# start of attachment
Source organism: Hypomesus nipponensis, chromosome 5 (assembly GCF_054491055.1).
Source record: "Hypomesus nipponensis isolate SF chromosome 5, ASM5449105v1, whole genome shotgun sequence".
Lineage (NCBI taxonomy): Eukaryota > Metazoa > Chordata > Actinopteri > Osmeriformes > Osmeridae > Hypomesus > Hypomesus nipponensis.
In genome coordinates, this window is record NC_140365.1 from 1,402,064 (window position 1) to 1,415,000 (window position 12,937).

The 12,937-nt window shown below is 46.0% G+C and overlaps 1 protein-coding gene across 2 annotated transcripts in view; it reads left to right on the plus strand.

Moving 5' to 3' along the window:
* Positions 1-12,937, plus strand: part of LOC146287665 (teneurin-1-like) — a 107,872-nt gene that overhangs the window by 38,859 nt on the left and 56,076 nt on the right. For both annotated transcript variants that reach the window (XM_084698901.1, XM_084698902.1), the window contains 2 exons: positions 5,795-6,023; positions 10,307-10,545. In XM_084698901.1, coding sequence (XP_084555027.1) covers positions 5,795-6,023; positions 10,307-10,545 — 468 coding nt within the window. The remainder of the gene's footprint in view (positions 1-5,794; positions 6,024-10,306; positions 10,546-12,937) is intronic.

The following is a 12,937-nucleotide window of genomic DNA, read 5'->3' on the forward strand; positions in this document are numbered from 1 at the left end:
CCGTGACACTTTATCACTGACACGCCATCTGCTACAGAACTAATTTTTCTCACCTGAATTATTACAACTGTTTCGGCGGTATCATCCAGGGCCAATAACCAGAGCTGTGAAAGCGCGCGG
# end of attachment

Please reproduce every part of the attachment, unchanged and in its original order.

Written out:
Source organism: Hypomesus nipponensis, chromosome 5 (assembly GCF_054491055.1).
Source record: "Hypomesus nipponensis isolate SF chromosome 5, ASM5449105v1, whole genome shotgun sequence".
Lineage (NCBI taxonomy): Eukaryota > Metazoa > Chordata > Actinopteri > Osmeriformes > Osmeridae > Hypomesus > Hypomesus nipponensis.
In genome coordinates, this window is record NC_140365.1 from 1,402,064 (window position 1) to 1,415,000 (window position 12,937).

The 12,937-nt window shown below is 46.0% G+C and overlaps 1 protein-coding gene across 2 annotated transcripts in view; it reads left to right on the plus strand.

Moving 5' to 3' along the window:
* Positions 1-12,937, plus strand: part of LOC146287665 (teneurin-1-like) — a 107,872-nt gene that overhangs the window by 38,859 nt on the left and 56,076 nt on the right. For both annotated transcript variants that reach the window (XM_084698901.1, XM_084698902.1), the window contains 2 exons: positions 5,795-6,023; positions 10,307-10,545. In XM_084698901.1, coding sequence (XP_084555027.1) covers positions 5,795-6,023; positions 10,307-10,545 — 468 coding nt within the window. The remainder of the gene's footprint in view (positions 1-5,794; positions 6,024-10,306; positions 10,546-12,937) is intronic.

The following is a 12,937-nucleotide window of genomic DNA, read 5'->3' on the forward strand; positions in this document are numbered from 1 at the left end:
CCGTGACACTTTATCACTGACACGCCATCTGCTACAGAACTAATTTTTCTCACCTGAATTATTACAACTGTTTCGGCGGTATCATCCAGGGCCAATAACCAGAGCTGTGAAAGCGCGCGG